Health Risks & Mitigation Type 1 Diabetes

Why People With Blood Sugar Problems Have Emotional Imbalances

Long story short: every hormone is a chemical. And every hormone has an associated emotion attached to it. Think about cortisol: it is a stress hormone. In fact, most hormones are stress hormones, insulin included. Yes we need them to build and rebuild the bodies, but minimizing their utilization by the body by optimizing metabolic processes through nutritional therapy will lead to improved emotional states in the body.

Why is insulin a stress hormone? Because eating sugar is stressful on the body. Carbohydrates are not an essential nutrient. So they are to be consumed only in small amounts, as little as possible! The body treats the glucose released by carbohydrates as a toxin. Yes, glucose is toxic in excess amounts. Cancer cells, for example, are obligate glucose metabolizers. That is why any MD worth his salt will prescribe a low-carbohydrate diet to a cancer patient, so as to starve out the cancer cells. You can also starve out fungal infections in the body.

If you suffer from depression as a diabetic, now you know the cause. It is hormonal. Yes, all of us diabetics are hormonal. So we need to have war strategies to prevent these hormones from poisoning our bodies and giving us toxic emotional states which self-perpetuate themselves. Antidepressant pharmaceutical witchcraft will not help you. It will interfere with normal hormone systems and cause infertility as long as you use the poisons.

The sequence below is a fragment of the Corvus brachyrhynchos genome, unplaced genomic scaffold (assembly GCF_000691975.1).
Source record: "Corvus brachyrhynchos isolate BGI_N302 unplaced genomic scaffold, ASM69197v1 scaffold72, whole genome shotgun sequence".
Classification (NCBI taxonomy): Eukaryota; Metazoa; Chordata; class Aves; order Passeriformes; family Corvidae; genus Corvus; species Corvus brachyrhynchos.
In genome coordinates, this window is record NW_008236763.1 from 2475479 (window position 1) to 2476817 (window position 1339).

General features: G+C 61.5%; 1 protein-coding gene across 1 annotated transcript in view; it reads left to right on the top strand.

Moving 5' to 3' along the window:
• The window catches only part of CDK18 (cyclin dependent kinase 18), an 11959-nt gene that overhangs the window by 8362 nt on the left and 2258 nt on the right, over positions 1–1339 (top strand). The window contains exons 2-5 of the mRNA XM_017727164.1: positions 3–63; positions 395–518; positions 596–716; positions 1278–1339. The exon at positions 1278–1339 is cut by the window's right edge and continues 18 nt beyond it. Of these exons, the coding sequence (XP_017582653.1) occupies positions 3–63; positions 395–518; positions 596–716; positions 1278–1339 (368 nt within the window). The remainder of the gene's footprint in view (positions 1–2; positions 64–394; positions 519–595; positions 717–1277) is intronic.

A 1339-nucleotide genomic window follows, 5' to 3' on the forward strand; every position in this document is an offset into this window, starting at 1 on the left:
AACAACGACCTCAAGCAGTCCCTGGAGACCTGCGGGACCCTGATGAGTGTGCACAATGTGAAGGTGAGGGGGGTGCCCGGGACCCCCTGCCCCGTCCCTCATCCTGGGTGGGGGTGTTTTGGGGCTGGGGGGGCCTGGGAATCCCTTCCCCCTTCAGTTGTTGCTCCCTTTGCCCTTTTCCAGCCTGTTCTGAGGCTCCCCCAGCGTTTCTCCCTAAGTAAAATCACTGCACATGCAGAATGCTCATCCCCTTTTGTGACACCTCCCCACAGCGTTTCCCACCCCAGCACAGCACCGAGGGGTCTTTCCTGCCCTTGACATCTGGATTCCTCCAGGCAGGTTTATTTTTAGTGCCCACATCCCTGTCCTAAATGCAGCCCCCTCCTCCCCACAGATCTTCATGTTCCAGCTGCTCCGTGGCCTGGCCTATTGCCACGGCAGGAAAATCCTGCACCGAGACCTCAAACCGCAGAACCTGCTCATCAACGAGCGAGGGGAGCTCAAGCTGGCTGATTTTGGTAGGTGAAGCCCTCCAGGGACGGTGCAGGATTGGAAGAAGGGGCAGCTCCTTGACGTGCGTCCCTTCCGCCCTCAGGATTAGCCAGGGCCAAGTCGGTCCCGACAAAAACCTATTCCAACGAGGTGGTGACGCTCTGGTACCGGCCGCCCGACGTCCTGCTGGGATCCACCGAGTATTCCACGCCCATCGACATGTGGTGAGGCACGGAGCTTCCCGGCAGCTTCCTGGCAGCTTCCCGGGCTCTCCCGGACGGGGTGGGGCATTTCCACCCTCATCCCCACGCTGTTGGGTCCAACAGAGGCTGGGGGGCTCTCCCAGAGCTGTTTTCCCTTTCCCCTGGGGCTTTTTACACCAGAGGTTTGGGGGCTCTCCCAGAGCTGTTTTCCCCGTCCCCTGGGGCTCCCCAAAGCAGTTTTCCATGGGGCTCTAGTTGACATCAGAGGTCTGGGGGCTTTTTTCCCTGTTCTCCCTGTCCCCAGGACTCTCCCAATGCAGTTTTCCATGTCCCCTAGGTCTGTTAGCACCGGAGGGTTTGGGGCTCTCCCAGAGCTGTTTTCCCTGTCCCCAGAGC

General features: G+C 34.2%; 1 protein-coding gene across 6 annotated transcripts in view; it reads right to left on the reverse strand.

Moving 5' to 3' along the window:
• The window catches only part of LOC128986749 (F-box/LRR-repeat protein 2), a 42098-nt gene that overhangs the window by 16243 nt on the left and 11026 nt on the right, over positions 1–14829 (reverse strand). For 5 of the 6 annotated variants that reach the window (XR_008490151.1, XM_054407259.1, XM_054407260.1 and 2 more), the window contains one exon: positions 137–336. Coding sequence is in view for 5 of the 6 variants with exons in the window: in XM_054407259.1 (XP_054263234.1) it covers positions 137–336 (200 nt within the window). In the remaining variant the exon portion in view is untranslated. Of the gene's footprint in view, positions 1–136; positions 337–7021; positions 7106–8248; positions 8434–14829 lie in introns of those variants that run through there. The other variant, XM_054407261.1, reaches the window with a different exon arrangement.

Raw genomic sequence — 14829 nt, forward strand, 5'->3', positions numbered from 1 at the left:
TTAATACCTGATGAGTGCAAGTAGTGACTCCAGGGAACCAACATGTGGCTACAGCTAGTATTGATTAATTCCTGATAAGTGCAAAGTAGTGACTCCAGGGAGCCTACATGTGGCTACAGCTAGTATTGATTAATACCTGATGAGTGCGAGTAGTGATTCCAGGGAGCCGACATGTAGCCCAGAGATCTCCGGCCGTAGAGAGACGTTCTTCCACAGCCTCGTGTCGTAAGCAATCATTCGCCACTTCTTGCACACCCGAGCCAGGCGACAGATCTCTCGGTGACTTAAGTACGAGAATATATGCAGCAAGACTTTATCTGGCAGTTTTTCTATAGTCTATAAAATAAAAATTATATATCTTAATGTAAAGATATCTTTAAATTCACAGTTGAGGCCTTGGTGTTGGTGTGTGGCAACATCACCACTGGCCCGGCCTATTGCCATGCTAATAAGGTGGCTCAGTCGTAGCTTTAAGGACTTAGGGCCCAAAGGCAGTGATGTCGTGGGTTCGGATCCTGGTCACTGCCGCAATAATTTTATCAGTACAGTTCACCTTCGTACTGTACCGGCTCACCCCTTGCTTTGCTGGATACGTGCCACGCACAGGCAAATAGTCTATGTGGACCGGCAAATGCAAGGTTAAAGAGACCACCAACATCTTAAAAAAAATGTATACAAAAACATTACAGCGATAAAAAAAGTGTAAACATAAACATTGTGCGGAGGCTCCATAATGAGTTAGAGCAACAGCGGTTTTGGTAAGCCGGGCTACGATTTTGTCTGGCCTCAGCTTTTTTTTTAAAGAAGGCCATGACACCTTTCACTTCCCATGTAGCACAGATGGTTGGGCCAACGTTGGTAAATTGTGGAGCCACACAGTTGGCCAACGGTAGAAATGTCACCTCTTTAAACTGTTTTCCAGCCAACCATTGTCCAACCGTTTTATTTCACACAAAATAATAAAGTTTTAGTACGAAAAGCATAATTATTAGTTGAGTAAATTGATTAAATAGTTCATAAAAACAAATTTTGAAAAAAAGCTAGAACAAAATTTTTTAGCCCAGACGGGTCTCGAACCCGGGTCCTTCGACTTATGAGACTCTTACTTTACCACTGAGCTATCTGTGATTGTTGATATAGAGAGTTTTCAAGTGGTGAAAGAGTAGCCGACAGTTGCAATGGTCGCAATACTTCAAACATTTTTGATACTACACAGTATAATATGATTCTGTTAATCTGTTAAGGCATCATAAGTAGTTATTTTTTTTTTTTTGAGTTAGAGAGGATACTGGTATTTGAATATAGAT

Alcoholics can be violent and angry because of they are poisoned by hormones/emotions. People with blood sugar issues can be the same way: angry, inexplicably harboring hatred and irritation, depressed, and so on. The solution is to remove the poisons and re-establish natural hormonal processes in the body.

Keep in mind that introducing exogenous hormones into the body down-regulates the bodies natural ability to create that hormone on its own. So if you give someone an insulin injection, you are telling the organs responsible for regulating insulin (pancreas, liver, etc) that they can go ahead and atrophy and go away, because they are not needed.

So minimize hormone therapy as best as you can to best remove chemical poisoning from your emotions and “medicines.” You can literally poison yourself with negative emotions. Here are some strategies to eliminate poisonous emotions (read my article about cortisol for more info.):

  1. Stop watching national news (they perpetuate fear, divisiveness, and baseless hatred amongst brothers)
  2. Go low-carb/keto if you are on insulin therapy.
  3. Switch your morning alarm clock away from stressful ringers and beeps, and more towards natural sounds like birds singing, harp music, waves crashing, water falling, etc. Rise gently in the morning.
  4. Synchronize your body with the rhythms of your environment. Rise at dawn and sleep at dusk. Pay attention to the moon and know its phase. Mind the Hebrew calendar and regard the wisdom of King Solomon, son of David, King of Israel: For every thing there is a time/season, a time for healing, a time for … For example, the Hebrew month of Iyaar literally means “G-d is my healer.” That would make that time of year a good time to heal!
  5. Avoid negative speech about others. Give others the benefit of the doubt.
  6. Avoid people that speak ill of others, unless it is absolutely necessary (like warning others not to be taken advantage of). Distance yourself from those who propagate hatred and fascination with abominations.
  7. Pray to G-d for wisdom. Trust in Him. Look for Him speaking to you in the world.